The world record Tarpon is 286 lb 9 oz. It was caught by Max Domecq using a live mullet on an 80 lb line in Rubane, Guinea-Bissau.
Rubane in Guinea Bissau is known for its giant tarpon and other huge tarpon of similar size have been caught along the West Coast of Africa too from Gabon to Congo and Sierra Leone.
What’s The Story Behind This Record Tarpon?
The world record was caught by Max Domecq when he was being guided by Captain Patrick Sebile on the 20-Mar-2003. The giant fish ate a live mullet while the anglers were live baiting a little bit offshore of Rubane.
Image Source: https://www.sportfishingmag.com/
Once hooked it took more than an hour, 64 minutes to be exact to land. The anglers were using an 80 lb test line on what looks like from the picture, a Penn Star Drag trolling reel and trolling rod.
The measurements of this world record catch are quite mind-blowing and this massive tarpon had a length of 90 inches, 7.5 feet, and a girth of 50 inches. When you see the picture of the world record being officially weighed you can see just how huge this catch is.
Tarpon, aka the silver king, can be found in the warm subtropical and tropical waters of the Atlantic Ocean and their range tends to stay around the Caribbean and the West Coast of Africa.
Tarpon can live inshore or offshore as they follow food sources and they have a unique ability to gulp air by rolling which allows them to live in brackish water and stagnant places with close to zero oxygen in the water.
Tarpon take a long time to grow and generally don’t reach sexual maturity for six or seven years and they are usually around 4 feet long at this point. If you catch a big tarpon, think about how old the fish is before you release it.
Although tarpon are thought to only be an Atlantic species, they are starting to show up in the Pacific, particularly in Colombia and Panama, around the Panama canal. They are using the Panama canal to move from the Atlantic into the Pacific ocean.
Where Else Have Record Tarpon Been Caught?
Bahia Solano, Columbia
What could have been the biggest tarpon ever caught that didn’t make it into the IGFA record book was hooked on conventional tackle in Bahia Solano, Columbia, South America.
This massive fish ate a mullet while the four anglers were fishing for roosterfish on the Pacific coast of Colombia. After the tarpon hit, it took them nearly two hours to land the fish and two other anglers also fought the big tarpon to get it to the boat.
Once at the boat, it took four grown men to lift what could be the biggest tarpon ever caught into the boat for measurements. The measurements are one for the records as this fish was 87 inches in length and with a 54-inch girth.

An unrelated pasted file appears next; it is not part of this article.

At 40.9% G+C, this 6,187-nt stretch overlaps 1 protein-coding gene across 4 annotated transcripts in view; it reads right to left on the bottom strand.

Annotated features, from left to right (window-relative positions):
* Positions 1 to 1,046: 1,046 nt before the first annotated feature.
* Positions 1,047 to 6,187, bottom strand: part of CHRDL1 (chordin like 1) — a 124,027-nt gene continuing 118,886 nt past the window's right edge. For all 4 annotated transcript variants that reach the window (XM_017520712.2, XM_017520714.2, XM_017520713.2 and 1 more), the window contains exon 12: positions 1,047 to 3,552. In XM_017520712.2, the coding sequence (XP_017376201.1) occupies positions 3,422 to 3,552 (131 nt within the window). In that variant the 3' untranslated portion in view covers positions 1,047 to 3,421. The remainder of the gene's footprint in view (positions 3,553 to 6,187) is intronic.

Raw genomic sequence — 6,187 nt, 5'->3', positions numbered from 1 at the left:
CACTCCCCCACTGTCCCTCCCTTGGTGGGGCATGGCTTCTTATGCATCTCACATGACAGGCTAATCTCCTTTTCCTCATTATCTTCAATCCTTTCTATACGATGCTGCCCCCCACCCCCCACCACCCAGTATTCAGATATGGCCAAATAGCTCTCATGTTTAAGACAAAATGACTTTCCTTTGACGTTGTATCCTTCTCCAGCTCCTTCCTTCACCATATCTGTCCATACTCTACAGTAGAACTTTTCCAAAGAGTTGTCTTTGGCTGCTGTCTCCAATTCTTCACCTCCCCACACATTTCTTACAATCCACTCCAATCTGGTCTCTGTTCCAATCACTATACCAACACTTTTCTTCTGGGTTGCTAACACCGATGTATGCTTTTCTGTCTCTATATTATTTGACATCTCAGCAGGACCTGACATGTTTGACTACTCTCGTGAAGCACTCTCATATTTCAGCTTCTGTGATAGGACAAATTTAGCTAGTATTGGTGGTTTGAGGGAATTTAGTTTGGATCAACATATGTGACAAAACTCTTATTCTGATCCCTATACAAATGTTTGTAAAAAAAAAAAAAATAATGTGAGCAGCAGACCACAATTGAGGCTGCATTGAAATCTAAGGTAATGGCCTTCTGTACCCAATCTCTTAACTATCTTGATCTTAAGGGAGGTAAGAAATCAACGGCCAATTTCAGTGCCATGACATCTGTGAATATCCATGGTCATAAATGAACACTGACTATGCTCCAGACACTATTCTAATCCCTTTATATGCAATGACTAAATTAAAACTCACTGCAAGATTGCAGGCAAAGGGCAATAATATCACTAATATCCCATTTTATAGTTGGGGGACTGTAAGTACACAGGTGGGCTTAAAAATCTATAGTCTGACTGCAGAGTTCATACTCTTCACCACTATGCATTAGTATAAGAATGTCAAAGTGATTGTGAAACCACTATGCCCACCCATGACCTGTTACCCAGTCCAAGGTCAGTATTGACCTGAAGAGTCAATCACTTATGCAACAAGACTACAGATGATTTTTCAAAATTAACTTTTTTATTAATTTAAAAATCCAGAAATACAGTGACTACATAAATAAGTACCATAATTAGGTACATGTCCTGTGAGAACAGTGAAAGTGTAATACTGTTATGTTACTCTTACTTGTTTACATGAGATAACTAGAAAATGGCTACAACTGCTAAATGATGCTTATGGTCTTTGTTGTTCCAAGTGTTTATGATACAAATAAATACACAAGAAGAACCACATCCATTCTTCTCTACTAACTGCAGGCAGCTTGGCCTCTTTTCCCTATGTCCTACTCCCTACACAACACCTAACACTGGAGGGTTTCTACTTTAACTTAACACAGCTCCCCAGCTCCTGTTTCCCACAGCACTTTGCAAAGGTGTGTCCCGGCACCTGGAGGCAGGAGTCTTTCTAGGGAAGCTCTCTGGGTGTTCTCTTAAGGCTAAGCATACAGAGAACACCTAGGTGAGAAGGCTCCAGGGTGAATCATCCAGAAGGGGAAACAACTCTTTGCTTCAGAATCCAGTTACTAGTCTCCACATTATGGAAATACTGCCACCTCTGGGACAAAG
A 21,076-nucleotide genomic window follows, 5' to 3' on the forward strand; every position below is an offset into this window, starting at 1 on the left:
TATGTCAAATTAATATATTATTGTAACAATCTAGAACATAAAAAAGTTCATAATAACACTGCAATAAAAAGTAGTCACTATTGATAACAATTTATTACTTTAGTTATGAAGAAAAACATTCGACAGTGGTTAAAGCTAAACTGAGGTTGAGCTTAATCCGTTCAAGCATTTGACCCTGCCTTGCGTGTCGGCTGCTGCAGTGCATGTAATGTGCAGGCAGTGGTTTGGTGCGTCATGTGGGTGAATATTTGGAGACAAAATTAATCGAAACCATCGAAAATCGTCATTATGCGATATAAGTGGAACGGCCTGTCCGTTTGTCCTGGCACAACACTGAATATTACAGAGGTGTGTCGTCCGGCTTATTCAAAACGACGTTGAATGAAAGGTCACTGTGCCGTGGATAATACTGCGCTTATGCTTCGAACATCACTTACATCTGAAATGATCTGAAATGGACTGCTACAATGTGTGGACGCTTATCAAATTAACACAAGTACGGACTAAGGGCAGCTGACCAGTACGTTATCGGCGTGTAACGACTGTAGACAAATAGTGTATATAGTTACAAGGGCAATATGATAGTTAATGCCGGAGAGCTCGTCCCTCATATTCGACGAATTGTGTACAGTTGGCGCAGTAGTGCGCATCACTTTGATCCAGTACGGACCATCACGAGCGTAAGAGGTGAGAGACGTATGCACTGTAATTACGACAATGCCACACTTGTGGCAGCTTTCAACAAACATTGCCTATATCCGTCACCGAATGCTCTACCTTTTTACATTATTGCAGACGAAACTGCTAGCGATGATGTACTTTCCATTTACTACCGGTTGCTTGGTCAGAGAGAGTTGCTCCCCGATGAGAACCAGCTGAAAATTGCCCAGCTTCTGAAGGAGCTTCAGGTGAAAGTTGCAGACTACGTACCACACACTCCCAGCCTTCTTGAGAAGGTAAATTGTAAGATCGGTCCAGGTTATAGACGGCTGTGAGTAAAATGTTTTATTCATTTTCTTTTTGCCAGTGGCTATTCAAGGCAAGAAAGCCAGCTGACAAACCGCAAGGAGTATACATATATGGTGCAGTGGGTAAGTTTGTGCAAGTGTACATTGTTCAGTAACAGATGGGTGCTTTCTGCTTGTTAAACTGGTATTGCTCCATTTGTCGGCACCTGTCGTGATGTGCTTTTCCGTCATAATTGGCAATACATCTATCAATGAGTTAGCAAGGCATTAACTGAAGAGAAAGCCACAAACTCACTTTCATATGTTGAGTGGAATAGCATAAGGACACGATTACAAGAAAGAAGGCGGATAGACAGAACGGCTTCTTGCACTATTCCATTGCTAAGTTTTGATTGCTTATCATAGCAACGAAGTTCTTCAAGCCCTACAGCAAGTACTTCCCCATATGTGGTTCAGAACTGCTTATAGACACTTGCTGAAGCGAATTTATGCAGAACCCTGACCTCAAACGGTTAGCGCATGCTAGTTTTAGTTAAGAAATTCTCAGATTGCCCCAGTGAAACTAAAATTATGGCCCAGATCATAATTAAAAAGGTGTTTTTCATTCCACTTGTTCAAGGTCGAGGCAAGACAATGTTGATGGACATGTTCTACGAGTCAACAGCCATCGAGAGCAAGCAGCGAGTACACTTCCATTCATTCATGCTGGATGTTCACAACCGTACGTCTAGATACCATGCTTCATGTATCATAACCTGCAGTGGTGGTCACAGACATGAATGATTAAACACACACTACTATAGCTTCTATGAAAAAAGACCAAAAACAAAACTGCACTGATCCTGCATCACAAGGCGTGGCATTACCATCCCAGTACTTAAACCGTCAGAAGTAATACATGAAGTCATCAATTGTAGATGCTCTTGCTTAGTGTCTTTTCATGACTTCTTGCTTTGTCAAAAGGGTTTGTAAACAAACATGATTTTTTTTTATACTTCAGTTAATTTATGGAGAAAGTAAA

If you put these measurements into the Bonefish and Tarpon Trust tarpon calculator you end up with the 312-pound tarpon. If the calculator is correct this would have been the largest tarpon ever caught on rod and line but it would never have counted as the world record.
To qualify for world records, only one angler is allowed to fight the fish and in this case, three anglers fought it.
The anglers who made this amazing catch included Josh Jorgensen, Davis Bennett, Dr. Robert Borrego of Palm Beach, Florida, and outfitter Alberto Meija of Fish Colombia
If there is anywhere on the planet that can be called the tarpon capital of the world it has to be the state of Flordia. There are so many Florida records set for tarpon and the Florida state record is held by angler Gus Bell.
Gus was fishing out of Key West in 1975 using conventional tackle when he hooked and landed a 243-pound tarpon on a 20-pound line. He was out with fishing guide Captain Bob West who is a bit of a legend, having guided two other anglers into state records that have now been beaten.
Angler George Hogan, Jr. is a bit of a legend when it comes to landing some of the largest tarpon around on light line with conventional tackle. He holds the records for the biggest tarpon caught on 2 lb, 4 lb, and 6 lb line with tarpon weighing 106 pounds, 128 lb 8 oz, and 139 lb 14 oz.
Catching a 106-pound tarpon on 2 lb line is quite an amazing achievement, let alone doing it again on a 4 and 6-pound line with bigger fish.
Every single tippet class world record on the fly for tarpon was caught in Florida and this speaks volumes to the guides in Florida and the anglers pulling on the fish too. The biggest tarpon record on the fly is a 202 lb 8 oz tarpon landed by angler James Holland, Jr. on a 20 lb class tippet.
Lake Maracaibo, Venezuela
Lake Maracaibo in Venezuela is world-renowned for its gigantic tarpon and when fishing there, the possibility to catch a record is high. It is also thought that it is these record fish that are moving through the Panama Canal and hence why you can now catch a record fish in Colombia.
The one record fish that stands out which was caught in Lake Maracaibo is the 283-pound tarpon caught by angler Mario Salazar on conventional tackle using a 30 lb line on conventional tackle. The record fish was caught way back in 1956 but there are still monster fish waiting to be caught there.
While there are no records for tarpon set in Nicaragua there are definitely some record fish swimming around on Nicaragua’s Caribbean coast.
The was a possible record tarpon that was released after being caught in the Rio Indio. The tarpon measured 110 inches long and was 48 inches in girth. If you compare these measurements to the 90-inch world record it blows it out of the water.
Unfortunately, the angler who landed it had no way to get it to the official scale but it certainly is a sign that there are world record tarpons swimming around the Caribbean coast of Nicaragua.